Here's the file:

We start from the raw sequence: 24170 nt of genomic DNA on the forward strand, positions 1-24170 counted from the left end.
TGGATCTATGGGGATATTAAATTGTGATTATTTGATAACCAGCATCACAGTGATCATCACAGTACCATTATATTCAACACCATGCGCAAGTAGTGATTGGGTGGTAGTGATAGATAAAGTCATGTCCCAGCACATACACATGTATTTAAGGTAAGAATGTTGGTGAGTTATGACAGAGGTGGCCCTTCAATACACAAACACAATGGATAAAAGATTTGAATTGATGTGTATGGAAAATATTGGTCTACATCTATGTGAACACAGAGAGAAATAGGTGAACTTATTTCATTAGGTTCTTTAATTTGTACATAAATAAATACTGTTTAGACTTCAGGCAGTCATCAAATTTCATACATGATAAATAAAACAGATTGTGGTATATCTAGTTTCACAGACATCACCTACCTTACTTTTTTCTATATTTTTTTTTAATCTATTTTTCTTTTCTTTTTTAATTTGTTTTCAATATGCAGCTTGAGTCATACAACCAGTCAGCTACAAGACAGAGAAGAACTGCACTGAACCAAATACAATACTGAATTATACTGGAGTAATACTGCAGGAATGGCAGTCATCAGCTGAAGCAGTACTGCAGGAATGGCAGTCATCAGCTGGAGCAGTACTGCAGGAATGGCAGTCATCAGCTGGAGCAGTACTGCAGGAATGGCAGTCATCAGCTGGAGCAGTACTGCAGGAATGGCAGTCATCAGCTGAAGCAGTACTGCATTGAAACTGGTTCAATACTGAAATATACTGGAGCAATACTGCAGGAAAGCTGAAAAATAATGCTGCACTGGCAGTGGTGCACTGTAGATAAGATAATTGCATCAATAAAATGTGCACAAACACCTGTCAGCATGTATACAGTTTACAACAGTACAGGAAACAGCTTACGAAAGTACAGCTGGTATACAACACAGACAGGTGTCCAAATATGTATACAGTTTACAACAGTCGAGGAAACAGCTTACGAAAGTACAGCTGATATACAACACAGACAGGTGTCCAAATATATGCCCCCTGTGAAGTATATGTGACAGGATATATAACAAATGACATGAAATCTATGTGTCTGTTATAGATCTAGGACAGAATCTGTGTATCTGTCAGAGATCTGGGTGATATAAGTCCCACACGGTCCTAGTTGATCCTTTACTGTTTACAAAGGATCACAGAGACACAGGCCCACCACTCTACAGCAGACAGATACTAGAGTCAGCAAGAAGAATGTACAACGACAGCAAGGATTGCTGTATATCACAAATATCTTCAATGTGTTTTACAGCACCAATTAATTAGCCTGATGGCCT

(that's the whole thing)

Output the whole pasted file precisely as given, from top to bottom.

We start from the raw sequence: 24170 nt of genomic DNA on the forward strand, positions 1-24170 counted from the left end.
TGGATCTATGGGGATATTAAATTGTGATTATTTGATAACCAGCATCACAGTGATCATCACAGTACCATTATATTCAACACCATGCGCAAGTAGTGATTGGGTGGTAGTGATAGATAAAGTCATGTCCCAGCACATACACATGTATTTAAGGTAAGAATGTTGGTGAGTTATGACAGAGGTGGCCCTTCAATACACAAACACAATGGATAAAAGATTTGAATTGATGTGTATGGAAAATATTGGTCTACATCTATGTGAACACAGAGAGAAATAGGTGAACTTATTTCATTAGGTTCTTTAATTTGTACATAAATAAATACTGTTTAGACTTCAGGCAGTCATCAAATTTCATACATGATAAATAAAACAGATTGTGGTATATCTAGTTTCACAGACATCACCTACCTTACTTTTTTCTATATTTTTTTTTAATCTATTTTTCTTTTCTTTTTTAATTTGTTTTCAATATGCAGCTTGAGTCATACAACCAGTCAGCTACAAGACAGAGAAGAACTGCACTGAACCAAATACAATACTGAATTATACTGGAGTAATACTGCAGGAATGGCAGTCATCAGCTGAAGCAGTACTGCAGGAATGGCAGTCATCAGCTGGAGCAGTACTGCAGGAATGGCAGTCATCAGCTGGAGCAGTACTGCAGGAATGGCAGTCATCAGCTGGAGCAGTACTGCAGGAATGGCAGTCATCAGCTGAAGCAGTACTGCATTGAAACTGGTTCAATACTGAAATATACTGGAGCAATACTGCAGGAAAGCTGAAAAATAATGCTGCACTGGCAGTGGTGCACTGTAGATAAGATAATTGCATCAATAAAATGTGCACAAACACCTGTCAGCATGTATACAGTTTACAACAGTACAGGAAACAGCTTACGAAAGTACAGCTGGTATACAACACAGACAGGTGTCCAAATATGTATACAGTTTACAACAGTCGAGGAAACAGCTTACGAAAGTACAGCTGATATACAACACAGACAGGTGTCCAAATATATGCCCCCTGTGAAGTATATGTGACAGGATATATAACAAATGACATGAAATCTATGTGTCTGTTATAGATCTAGGACAGAATCTGTGTATCTGTCAGAGATCTGGGTGATATAAGTCCCACACGGTCCTAGTTGATCCTTTACTGTTTACAAAGGATCACAGAGACACAGGCCCACCACTCTACAGCAGACAGATACTAGAGTCAGCAAGAAGAATGTACAACGACAGCAAGGATTGCTGTATATCACAAATATCTTCAATGTGTTTTACAGCACCAATTAATTAGCCTGATGGCCT